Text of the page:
Tuesday, May 15, 2012

Make banking boring

In his NY Times column, Joe Nocera calls for making banking boring again by ending the large banks' addiction to trading profits.

To do this, he offers the following formula.

“I just want all this garbage out of insured banks,” said Sheila Bair, the former head of the Federal Deposit Insurance Corporation. “A bank with insured deposits should be making loans. If they have excess they should put the money in safe government securities. If they want to trade, set up separate subsidiaries that have higher capital requirements.”
I must be too old, but I don't recall this formula makes banks boring.

Back in my youth, the largest banks in the US showed they were perfectly capable of blowing themselves up from taking on credit risk by making loans to Less Developed Countries (believing that people go bankrupt, but countries never do will do that to a bank).

Slightly later, the savings and loan industry showed it was capable of blowing itself up as a result of interest rate risk (borrowing short and lending long in a rising rate environment will do that to a bank).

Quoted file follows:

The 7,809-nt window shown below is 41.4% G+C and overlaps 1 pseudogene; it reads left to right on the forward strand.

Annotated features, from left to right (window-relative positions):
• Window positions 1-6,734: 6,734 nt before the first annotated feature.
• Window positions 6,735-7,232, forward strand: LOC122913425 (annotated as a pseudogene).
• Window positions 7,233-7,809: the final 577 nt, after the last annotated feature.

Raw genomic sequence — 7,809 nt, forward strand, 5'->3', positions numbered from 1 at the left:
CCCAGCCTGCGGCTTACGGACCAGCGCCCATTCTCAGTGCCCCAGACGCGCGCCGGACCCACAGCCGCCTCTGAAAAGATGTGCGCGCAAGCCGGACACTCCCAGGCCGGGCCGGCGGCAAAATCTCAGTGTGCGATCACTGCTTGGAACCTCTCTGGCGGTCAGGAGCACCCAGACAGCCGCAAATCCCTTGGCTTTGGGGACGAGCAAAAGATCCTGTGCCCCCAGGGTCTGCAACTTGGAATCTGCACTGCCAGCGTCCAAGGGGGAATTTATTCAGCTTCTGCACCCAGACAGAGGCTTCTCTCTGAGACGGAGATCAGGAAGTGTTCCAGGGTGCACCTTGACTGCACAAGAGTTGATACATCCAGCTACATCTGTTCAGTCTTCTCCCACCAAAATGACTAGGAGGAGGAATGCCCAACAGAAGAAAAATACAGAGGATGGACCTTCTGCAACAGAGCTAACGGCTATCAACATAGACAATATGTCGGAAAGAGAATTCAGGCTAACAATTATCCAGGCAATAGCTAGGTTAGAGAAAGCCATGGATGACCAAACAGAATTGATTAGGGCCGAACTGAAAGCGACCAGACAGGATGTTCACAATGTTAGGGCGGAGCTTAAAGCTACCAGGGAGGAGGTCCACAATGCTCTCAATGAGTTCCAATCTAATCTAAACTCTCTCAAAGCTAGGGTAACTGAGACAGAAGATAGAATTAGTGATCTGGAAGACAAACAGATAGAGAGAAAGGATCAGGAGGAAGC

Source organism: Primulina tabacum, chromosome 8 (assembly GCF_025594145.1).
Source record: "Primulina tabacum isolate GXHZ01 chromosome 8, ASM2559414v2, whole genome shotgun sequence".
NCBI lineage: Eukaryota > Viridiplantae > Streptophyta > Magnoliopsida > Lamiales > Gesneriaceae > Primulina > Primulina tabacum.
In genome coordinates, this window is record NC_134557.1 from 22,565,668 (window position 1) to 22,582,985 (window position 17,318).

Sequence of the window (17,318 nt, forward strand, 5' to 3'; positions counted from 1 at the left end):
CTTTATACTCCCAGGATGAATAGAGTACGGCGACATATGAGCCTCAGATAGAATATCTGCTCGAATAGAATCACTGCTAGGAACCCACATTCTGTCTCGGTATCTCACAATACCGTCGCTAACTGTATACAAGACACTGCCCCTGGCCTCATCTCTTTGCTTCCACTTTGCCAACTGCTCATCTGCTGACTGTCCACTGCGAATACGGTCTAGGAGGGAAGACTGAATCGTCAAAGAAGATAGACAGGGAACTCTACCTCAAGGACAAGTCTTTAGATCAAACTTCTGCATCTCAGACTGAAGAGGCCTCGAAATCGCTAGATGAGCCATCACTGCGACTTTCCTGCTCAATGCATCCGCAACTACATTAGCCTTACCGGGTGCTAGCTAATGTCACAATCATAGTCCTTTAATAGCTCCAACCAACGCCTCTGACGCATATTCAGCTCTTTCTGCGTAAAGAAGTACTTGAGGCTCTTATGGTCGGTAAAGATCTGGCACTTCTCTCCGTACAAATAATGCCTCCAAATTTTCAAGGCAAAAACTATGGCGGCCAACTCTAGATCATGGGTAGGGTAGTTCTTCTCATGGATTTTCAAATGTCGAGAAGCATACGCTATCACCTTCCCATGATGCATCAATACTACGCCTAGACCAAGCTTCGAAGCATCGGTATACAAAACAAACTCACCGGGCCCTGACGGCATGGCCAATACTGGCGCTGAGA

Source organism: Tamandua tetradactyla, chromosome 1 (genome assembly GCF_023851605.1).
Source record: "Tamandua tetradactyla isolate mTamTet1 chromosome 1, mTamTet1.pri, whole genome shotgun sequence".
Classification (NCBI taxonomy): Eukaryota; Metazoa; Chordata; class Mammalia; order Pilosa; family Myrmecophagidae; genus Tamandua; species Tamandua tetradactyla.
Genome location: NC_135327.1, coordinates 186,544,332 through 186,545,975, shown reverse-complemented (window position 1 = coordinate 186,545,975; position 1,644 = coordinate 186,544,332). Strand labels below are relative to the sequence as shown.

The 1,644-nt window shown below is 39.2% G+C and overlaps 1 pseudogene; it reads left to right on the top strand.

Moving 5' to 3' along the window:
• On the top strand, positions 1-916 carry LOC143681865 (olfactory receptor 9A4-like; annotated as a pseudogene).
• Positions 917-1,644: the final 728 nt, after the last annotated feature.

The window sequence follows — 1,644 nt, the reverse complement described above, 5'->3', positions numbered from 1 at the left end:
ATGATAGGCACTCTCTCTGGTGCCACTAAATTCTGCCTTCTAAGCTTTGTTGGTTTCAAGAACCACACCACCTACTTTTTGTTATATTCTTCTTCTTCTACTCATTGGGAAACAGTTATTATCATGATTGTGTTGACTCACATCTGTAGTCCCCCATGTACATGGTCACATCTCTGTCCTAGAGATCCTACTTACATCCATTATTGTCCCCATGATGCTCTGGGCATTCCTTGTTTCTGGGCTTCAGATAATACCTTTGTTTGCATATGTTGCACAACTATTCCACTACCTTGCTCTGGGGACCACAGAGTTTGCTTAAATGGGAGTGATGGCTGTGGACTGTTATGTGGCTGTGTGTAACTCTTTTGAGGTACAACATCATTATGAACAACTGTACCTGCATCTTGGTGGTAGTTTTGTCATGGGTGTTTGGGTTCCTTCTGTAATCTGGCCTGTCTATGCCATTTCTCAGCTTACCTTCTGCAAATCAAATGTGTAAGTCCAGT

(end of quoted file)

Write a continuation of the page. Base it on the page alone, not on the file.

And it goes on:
In our current global financial crisis, the EU banks have demonstrated the risk of investing in government securities (oops, governments really do go bankrupt).  The definition of a safe government security needs to be very precise as shown by the fact that the bailout of Fannie Mae and Freddie Mac covered their RMBS guarantees but not their preferred stock.

I prefer a different formula for making banks boring.  Require banks to provide ultra transparency and disclose on an on-going basis their current asset, liability and off-balance sheet exposure details.

With this information, market participants can assess the risk of each bank and exert discipline.  Market discipline that adjusts a bank's cost of and access to funds to reflect the risk the bank is taking.

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